Parliamentary debates: Significance, issues and the way forward – Explained, pointwise

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Introduction

Parliamentary debates are the cornerstone of a truly vibrant democracy. It’s through such tools that a democracy ensures Parliamentary scrutiny of Executive’s decisions. Without debate and discussion, a democracy is reduced to a body without soul.

Since independence, Indian Parliament has witnessed thorough, wise and constructive debates over various laws and issues.

But over the years, disruptions rather than debate have become the norm.

A few months back, Chief Justice of India (CJI) N.V. Ramana had expressed his unhappiness at the increased lack of debates in the Indian parliament, and in the State Assemblies.

The lack of debate is particularly evident when most of the 20 Bills cleared in the last Monsoon session (Jul-Aug 2021) of the Parliament were passed only with a voice vote and without any debate.

Let’s try and understand this issue in detail.

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What is the significance of Parliamentary debates?

– Improving the quality of decisions: Parliamentary debates indirectly contribute to the quality of democratic decisions. Debates involve deliberations over diverse perspectives which enable selection of most widely accepted views. The very existence of debates can be seen as a system for monitoring elected officials.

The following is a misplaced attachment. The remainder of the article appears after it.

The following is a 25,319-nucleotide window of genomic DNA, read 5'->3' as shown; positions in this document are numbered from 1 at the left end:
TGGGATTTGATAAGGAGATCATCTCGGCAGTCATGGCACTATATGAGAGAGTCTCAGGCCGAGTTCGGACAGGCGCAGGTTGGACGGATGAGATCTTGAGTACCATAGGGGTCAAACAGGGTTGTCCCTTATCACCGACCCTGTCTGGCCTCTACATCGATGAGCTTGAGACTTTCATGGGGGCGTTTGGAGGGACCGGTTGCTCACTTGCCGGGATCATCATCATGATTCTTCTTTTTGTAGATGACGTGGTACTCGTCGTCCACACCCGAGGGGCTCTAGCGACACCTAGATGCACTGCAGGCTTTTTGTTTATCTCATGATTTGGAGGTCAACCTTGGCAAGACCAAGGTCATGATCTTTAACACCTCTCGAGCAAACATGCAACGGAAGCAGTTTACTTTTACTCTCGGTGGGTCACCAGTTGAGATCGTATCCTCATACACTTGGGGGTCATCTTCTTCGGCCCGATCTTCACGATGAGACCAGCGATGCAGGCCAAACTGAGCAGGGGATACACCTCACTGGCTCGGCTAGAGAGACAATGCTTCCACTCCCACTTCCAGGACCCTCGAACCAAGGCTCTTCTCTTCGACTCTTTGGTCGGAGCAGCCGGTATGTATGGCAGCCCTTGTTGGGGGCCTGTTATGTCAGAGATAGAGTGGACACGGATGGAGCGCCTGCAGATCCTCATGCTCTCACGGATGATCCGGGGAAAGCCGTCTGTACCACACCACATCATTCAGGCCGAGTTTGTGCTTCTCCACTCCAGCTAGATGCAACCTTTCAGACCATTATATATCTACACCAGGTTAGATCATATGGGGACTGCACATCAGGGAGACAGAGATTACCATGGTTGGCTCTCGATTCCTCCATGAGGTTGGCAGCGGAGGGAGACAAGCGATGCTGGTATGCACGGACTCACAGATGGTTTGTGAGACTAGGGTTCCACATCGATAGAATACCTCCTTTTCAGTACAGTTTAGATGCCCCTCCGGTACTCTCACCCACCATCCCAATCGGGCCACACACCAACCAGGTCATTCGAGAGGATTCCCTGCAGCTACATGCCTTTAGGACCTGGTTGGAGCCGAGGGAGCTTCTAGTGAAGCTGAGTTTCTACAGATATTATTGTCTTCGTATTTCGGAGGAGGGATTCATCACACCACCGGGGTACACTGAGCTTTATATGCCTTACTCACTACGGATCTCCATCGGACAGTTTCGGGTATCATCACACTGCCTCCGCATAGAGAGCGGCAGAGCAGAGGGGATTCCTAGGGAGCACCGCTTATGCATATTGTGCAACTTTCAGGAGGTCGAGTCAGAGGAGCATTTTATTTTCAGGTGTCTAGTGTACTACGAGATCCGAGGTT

– Raising issues of public interest: It allows MPs to voice the concerns and interests of their constituents, and they can also speak about issues brought to their attention by the public.

– Reduces the burden on Courts: Parliamentary debates help the courts to comprehend the intent and object of the laws in a better way. The burden of the courts while interpreting or implementing the laws is less. They have a clear picture of the purpose behind the making of a particular law and what the legislature thought while making the law.

– Accountability: The Opposition performs its duties of holding the government accountable via Parliamentary debates and discussions. These debates help to implement the accountability process, forcing ministers to speak, to listen to criticisms and to answer them.

What are the rules and frameworks regarding debates?

Parliament’s extensive framework presents many opportunities for robust debate, discussion, and dissent.

During the Question Hour, key data on the operations of the government is up for public scrutiny.

– Adjournment Motions allow members to propose urgent topics of national interest which, if admitted by the Speaker, are discussed and debated in lieu of any other agenda of the House.